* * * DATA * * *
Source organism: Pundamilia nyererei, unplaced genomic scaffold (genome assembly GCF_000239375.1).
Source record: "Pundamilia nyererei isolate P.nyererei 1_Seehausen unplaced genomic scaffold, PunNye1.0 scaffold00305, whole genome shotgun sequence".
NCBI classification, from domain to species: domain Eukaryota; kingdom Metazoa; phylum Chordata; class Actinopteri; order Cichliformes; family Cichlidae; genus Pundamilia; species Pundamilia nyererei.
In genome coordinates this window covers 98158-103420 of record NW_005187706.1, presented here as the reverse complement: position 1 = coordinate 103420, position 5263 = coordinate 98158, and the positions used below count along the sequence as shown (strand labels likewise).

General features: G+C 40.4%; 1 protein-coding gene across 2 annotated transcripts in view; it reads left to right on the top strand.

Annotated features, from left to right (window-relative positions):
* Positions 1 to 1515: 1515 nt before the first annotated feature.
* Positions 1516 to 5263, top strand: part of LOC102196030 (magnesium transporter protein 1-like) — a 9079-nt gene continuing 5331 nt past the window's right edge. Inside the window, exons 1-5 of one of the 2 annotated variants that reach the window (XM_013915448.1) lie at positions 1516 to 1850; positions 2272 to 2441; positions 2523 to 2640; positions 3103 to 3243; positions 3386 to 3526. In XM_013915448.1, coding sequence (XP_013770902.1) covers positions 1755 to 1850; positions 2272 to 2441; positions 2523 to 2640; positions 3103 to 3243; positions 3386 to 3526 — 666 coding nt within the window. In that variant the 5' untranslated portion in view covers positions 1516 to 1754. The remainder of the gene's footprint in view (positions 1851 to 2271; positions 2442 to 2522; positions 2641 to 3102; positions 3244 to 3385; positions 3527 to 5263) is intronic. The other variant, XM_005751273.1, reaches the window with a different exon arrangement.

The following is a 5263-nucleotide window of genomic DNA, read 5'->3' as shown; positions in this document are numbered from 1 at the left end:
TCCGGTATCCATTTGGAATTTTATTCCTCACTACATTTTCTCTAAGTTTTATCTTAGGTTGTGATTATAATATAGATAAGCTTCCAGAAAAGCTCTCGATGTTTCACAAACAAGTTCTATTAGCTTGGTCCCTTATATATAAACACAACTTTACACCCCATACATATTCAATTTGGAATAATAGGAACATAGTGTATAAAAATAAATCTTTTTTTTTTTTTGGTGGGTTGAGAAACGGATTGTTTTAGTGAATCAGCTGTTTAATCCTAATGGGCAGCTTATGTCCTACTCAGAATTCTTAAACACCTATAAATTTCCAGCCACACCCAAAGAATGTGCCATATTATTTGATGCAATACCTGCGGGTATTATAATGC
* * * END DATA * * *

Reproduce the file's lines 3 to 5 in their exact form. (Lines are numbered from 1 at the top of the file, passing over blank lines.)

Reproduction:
NCBI classification, from domain to species: domain Eukaryota; kingdom Metazoa; phylum Chordata; class Actinopteri; order Cichliformes; family Cichlidae; genus Pundamilia; species Pundamilia nyererei.
In genome coordinates this window covers 98158-103420 of record NW_005187706.1, presented here as the reverse complement: position 1 = coordinate 103420, position 5263 = coordinate 98158, and the positions used below count along the sequence as shown (strand labels likewise).

General features: G+C 40.4%; 1 protein-coding gene across 2 annotated transcripts in view; it reads left to right on the top strand.